Tiffany Francis in Eastborne

Britain’s coastline is rich in seaweeds and halophytes (plants that thrive in saltwater), and seaweeds are great for beginner foragers, as they are easy to identify and there are no poisonous varieties on British shores – although some taste better than others. There is plenty to nibble on the edge of the ocean, including one of our most common seaweeds bladderwrack (Fucus vesiculosus),  the colour of dark olives and rather leathery, with pockets of air (bladders) swollen at the end of each branch. I use it to make seaweed crisps by drying the branches off with kitchen towel and laying them out flat on a baking tray. Sprinkle with rosemary, chilli flakes and chopped garlic, and pop in the oven for a few minutes to bake.

Fresh bladderwrack

My favourite edible weed is kelp (Laminaria digitata), also known as oarweed. The Latin name digitata means finger, because it looks like a big wobbly hand waving at you underwater. The texture is thick and leathery with one wide blade tailoring off into strappy segments, and it is usually found on low-tide rocky shores throughout Britain, sometimes forming ‘kelp forests’ on large tidal stones. In Japan, kelp is used as a thickening agent in soups and stocks, but when dried it also makes a delicious addition to noodle soup with king prawns and ginger.

Out of the water, sea purslane (Halimione portulacoides) grows on the walls of coastal footpaths around saltmarshes, coastal dunes, pools and creek edges throughout the south and east of England. Blossoming with greenish yellow star-shaped flowers and thick, fleshy leaves, the entire thing is brimming with vitamins and minerals. On some Caribbean islands it is even used to treat wounds caused by venomous fish. Take the leaves home to stir fry with cashew nuts, or try Filipino cuisine and mix them with papaya and garlic to make sweet pickles called atchara.

If the coast is choppy this February, imagine the Norse goddess Rán, who was believed to be responsible for all storms and lost souls at sea. She spends her immortal days beachcombing lost treasures at the bottom of the ocean, gathering them in the giant fishing net she wears around her waist. Always check the tides before venturing onto the beach, and stay away from dangerous water conditions. You can also help protect our coastlines by doing a 2 minute beach clean to remove any litter and plastics.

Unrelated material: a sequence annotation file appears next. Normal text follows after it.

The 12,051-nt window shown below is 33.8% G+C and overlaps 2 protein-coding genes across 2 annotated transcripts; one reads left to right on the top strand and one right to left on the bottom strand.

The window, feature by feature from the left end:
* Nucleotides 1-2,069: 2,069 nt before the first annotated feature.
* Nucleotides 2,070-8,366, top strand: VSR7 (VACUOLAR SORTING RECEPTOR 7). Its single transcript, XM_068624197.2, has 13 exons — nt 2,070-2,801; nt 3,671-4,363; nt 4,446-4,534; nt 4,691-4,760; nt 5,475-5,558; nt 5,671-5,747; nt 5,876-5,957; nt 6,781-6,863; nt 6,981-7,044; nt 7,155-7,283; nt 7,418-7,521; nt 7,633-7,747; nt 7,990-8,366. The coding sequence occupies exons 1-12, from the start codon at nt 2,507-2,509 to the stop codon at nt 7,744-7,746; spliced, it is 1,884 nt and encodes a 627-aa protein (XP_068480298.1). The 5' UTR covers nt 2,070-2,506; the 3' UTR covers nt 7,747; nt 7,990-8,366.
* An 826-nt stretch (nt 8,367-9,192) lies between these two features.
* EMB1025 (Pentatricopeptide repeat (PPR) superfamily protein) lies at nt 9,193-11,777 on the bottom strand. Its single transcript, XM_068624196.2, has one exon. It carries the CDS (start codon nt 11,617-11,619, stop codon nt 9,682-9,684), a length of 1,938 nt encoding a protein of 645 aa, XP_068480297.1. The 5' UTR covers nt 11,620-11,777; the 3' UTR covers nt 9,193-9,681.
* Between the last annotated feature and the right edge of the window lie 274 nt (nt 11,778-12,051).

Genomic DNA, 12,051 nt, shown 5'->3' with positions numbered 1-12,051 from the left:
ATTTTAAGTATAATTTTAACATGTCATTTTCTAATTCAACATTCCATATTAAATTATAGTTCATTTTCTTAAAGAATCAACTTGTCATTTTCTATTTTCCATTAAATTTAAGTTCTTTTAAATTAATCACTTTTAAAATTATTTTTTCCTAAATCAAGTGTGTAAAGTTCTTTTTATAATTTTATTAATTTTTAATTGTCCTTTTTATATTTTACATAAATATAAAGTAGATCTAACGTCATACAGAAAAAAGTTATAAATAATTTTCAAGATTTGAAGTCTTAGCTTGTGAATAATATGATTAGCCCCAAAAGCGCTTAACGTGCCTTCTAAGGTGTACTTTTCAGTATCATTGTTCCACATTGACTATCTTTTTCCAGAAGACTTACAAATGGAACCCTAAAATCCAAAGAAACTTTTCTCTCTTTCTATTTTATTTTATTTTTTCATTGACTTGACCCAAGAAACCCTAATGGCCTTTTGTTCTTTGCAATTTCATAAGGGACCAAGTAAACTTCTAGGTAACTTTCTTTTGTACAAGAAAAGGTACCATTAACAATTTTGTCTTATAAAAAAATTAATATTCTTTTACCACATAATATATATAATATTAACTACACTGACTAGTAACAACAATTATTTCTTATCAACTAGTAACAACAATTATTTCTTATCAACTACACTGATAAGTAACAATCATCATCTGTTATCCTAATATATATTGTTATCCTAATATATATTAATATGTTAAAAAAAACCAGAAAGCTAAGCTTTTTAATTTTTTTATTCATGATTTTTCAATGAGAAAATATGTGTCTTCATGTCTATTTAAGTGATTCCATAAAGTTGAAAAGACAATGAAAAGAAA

Seaweed & Garlic Biscuits
(To eat with creamy cheese and chutney!)


230g wholemeal flour
115g semolina
¾ tsp sea salt
2 tbsp olive oil
Dried seaweed
2 garlic cloves, chopped
2 stems rosemary, stripped & chopped
55g flaxseed
210ml warm water

  1. Preheat the oven to 180°C. In a frying pan, fry up the seaweed, chopped garlic and rosemary in a little olive oil.
  2. In a separate bowl, mix the flour, semolina, salt and flaxseed together with the fried seaweed mix.
  3. In a measuring jug, mix 210ml warm water with a splash of olive oil, and add this to the flour mix to make a firm dough. Knead well.
  4. Roll the dough out onto a floured surface to a thickness of 3mm. Use a cookie cutter or glass to cut several circles out.
  5. Lightly oil a baking tray and add the cut circles onto the tray.
  6. Bake for 20 minutes or until golden.

Tiffany Francis is the author of Food You Can Forage, publishing 8th March 2018. Pre-order your copy here. Follow Tiffany on Twitter at @tiffins11.


The intelligence of ravens

By Joe Shute

Three immediate truths tend to register with a person when they find themselves close to a raven.

Firstly, the sheer size of the giant corvid, which can possess a wing span of more than a metre.

Then there is the colour. Whilst from a distance the raven’s plumage appears a funereal black, up close it morphs into a shimmering pool of inky blue and brown.

Finally, and most thrillingly, is the sensation that the bird is looking at you. Not just assessing whether you are a threat or potential source of food, but staring somehow deeper. You realise that behind the raven’s dark beady eye is a fiercely intelligent creature – and you are being weighed and measured.

In years gone by this intelligence proved to be the raven’s undoing, leading it to be branded the ‘devil’s bird’ and ruthlessly purged. But in recent years, as the welcome revival of the raven has continued across the country, studies are beginning to unpick the secrets of its motivations and thoughts. We now know, for example, that ravens form complex social structures and establish their own political systems by remembering long-term relationships.

Ravens can also manufacture and use tools, solve problems, learn to mimic voices, spot themselves in a mirror, and recognise human faces for many years after they have seen them.

More incredibly still, ravens can plan for the future. In the summer of 2017, a report was published by a group of Swedish researchers who had been studying captive ravens at Lund University. By presenting them with various challenges and rewards and monitoring the response of the individual birds as to how they hoarded and bartered with food, the research team confirmed that the ravens possessed the power of foresight, an ability previously only documented by scientists in great apes and humans.